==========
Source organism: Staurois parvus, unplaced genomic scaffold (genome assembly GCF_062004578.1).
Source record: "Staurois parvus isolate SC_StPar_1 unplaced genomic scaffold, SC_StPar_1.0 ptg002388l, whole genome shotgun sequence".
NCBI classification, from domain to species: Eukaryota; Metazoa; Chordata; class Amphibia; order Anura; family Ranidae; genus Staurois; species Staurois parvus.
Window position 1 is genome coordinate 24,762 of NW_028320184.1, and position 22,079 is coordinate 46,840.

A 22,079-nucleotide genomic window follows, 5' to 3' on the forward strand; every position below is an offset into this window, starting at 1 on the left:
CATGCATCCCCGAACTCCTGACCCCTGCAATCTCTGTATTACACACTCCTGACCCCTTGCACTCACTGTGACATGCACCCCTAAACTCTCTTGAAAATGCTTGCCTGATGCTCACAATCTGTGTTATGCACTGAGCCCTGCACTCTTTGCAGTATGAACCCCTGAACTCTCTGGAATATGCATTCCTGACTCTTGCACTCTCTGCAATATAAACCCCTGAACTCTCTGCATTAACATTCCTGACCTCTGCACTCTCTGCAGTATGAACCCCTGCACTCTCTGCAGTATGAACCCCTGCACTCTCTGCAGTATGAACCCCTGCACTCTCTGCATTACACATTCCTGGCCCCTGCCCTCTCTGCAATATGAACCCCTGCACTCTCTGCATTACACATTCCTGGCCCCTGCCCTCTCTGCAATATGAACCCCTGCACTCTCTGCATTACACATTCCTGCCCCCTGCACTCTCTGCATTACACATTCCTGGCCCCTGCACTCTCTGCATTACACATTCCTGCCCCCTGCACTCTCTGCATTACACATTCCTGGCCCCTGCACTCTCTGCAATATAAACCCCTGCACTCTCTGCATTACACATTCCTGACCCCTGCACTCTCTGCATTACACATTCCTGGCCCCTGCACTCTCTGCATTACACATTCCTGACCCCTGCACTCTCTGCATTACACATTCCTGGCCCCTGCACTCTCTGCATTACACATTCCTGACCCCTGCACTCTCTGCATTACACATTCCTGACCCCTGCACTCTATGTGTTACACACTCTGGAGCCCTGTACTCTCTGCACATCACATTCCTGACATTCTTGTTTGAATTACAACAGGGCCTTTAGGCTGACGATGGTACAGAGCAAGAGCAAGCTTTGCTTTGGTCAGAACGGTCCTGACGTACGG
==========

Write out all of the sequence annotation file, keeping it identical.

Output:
Source organism: Staurois parvus, unplaced genomic scaffold (genome assembly GCF_062004578.1).
Source record: "Staurois parvus isolate SC_StPar_1 unplaced genomic scaffold, SC_StPar_1.0 ptg002388l, whole genome shotgun sequence".
NCBI classification, from domain to species: Eukaryota; Metazoa; Chordata; class Amphibia; order Anura; family Ranidae; genus Staurois; species Staurois parvus.
Window position 1 is genome coordinate 24,762 of NW_028320184.1, and position 22,079 is coordinate 46,840.

A 22,079-nucleotide genomic window follows, 5' to 3' on the forward strand; every position below is an offset into this window, starting at 1 on the left:
CATGCATCCCCGAACTCCTGACCCCTGCAATCTCTGTATTACACACTCCTGACCCCTTGCACTCACTGTGACATGCACCCCTAAACTCTCTTGAAAATGCTTGCCTGATGCTCACAATCTGTGTTATGCACTGAGCCCTGCACTCTTTGCAGTATGAACCCCTGAACTCTCTGGAATATGCATTCCTGACTCTTGCACTCTCTGCAATATAAACCCCTGAACTCTCTGCATTAACATTCCTGACCTCTGCACTCTCTGCAGTATGAACCCCTGCACTCTCTGCAGTATGAACCCCTGCACTCTCTGCAGTATGAACCCCTGCACTCTCTGCATTACACATTCCTGGCCCCTGCCCTCTCTGCAATATGAACCCCTGCACTCTCTGCATTACACATTCCTGGCCCCTGCCCTCTCTGCAATATGAACCCCTGCACTCTCTGCATTACACATTCCTGCCCCCTGCACTCTCTGCATTACACATTCCTGGCCCCTGCACTCTCTGCATTACACATTCCTGCCCCCTGCACTCTCTGCATTACACATTCCTGGCCCCTGCACTCTCTGCAATATAAACCCCTGCACTCTCTGCATTACACATTCCTGACCCCTGCACTCTCTGCATTACACATTCCTGGCCCCTGCACTCTCTGCATTACACATTCCTGACCCCTGCACTCTCTGCATTACACATTCCTGGCCCCTGCACTCTCTGCATTACACATTCCTGACCCCTGCACTCTCTGCATTACACATTCCTGACCCCTGCACTCTATGTGTTACACACTCTGGAGCCCTGTACTCTCTGCACATCACATTCCTGACATTCTTGTTTGAATTACAACAGGGCCTTTAGGCTGACGATGGTACAGAGCAAGAGCAAGCTTTGCTTTGGTCAGAACGGTCCTGACGTACGG